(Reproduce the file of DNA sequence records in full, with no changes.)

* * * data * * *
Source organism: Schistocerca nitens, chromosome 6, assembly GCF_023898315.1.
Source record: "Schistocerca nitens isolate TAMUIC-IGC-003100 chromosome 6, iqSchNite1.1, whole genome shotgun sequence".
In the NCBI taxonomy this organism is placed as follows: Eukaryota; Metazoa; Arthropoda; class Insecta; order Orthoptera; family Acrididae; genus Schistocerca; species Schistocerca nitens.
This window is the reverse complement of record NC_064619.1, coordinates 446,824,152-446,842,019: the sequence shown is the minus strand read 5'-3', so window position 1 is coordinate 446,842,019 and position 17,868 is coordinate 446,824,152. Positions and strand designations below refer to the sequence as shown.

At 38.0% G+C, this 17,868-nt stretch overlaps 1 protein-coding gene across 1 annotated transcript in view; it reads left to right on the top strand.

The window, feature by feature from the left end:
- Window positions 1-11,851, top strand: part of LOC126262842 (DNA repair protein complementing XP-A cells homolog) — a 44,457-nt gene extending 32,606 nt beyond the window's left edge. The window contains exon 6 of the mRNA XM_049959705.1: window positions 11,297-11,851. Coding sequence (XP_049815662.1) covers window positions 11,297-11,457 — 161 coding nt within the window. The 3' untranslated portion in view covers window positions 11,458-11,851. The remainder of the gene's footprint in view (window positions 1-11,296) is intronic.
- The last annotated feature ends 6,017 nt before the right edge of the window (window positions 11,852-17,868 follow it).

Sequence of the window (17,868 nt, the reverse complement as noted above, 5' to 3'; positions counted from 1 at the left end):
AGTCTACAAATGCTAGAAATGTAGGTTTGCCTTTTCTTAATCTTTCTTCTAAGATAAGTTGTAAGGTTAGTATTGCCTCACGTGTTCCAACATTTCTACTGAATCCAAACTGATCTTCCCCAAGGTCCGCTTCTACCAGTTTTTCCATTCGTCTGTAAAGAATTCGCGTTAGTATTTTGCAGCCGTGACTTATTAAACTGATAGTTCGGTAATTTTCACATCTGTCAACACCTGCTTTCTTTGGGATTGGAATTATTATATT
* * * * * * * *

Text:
Source organism: Schistocerca nitens, chromosome 6, assembly GCF_023898315.1.
Source record: "Schistocerca nitens isolate TAMUIC-IGC-003100 chromosome 6, iqSchNite1.1, whole genome shotgun sequence".
In the NCBI taxonomy this organism is placed as follows: Eukaryota; Metazoa; Arthropoda; class Insecta; order Orthoptera; family Acrididae; genus Schistocerca; species Schistocerca nitens.
This window is the reverse complement of record NC_064619.1, coordinates 446,824,152-446,842,019: the sequence shown is the minus strand read 5'-3', so window position 1 is coordinate 446,842,019 and position 17,868 is coordinate 446,824,152. Positions and strand designations below refer to the sequence as shown.

At 38.0% G+C, this 17,868-nt stretch overlaps 1 protein-coding gene across 1 annotated transcript in view; it reads left to right on the top strand.

The window, feature by feature from the left end:
- Window positions 1-11,851, top strand: part of LOC126262842 (DNA repair protein complementing XP-A cells homolog) — a 44,457-nt gene extending 32,606 nt beyond the window's left edge. The window contains exon 6 of the mRNA XM_049959705.1: window positions 11,297-11,851. Coding sequence (XP_049815662.1) covers window positions 11,297-11,457 — 161 coding nt within the window. The 3' untranslated portion in view covers window positions 11,458-11,851. The remainder of the gene's footprint in view (window positions 1-11,296) is intronic.
- The last annotated feature ends 6,017 nt before the right edge of the window (window positions 11,852-17,868 follow it).

Sequence of the window (17,868 nt, the reverse complement as noted above, 5' to 3'; positions counted from 1 at the left end):
AGTCTACAAATGCTAGAAATGTAGGTTTGCCTTTTCTTAATCTTTCTTCTAAGATAAGTTGTAAGGTTAGTATTGCCTCACGTGTTCCAACATTTCTACTGAATCCAAACTGATCTTCCCCAAGGTCCGCTTCTACCAGTTTTTCCATTCGTCTGTAAAGAATTCGCGTTAGTATTTTGCAGCCGTGACTTATTAAACTGATAGTTCGGTAATTTTCACATCTGTCAACACCTGCTTTCTTTGGGATTGGAATTATTATATT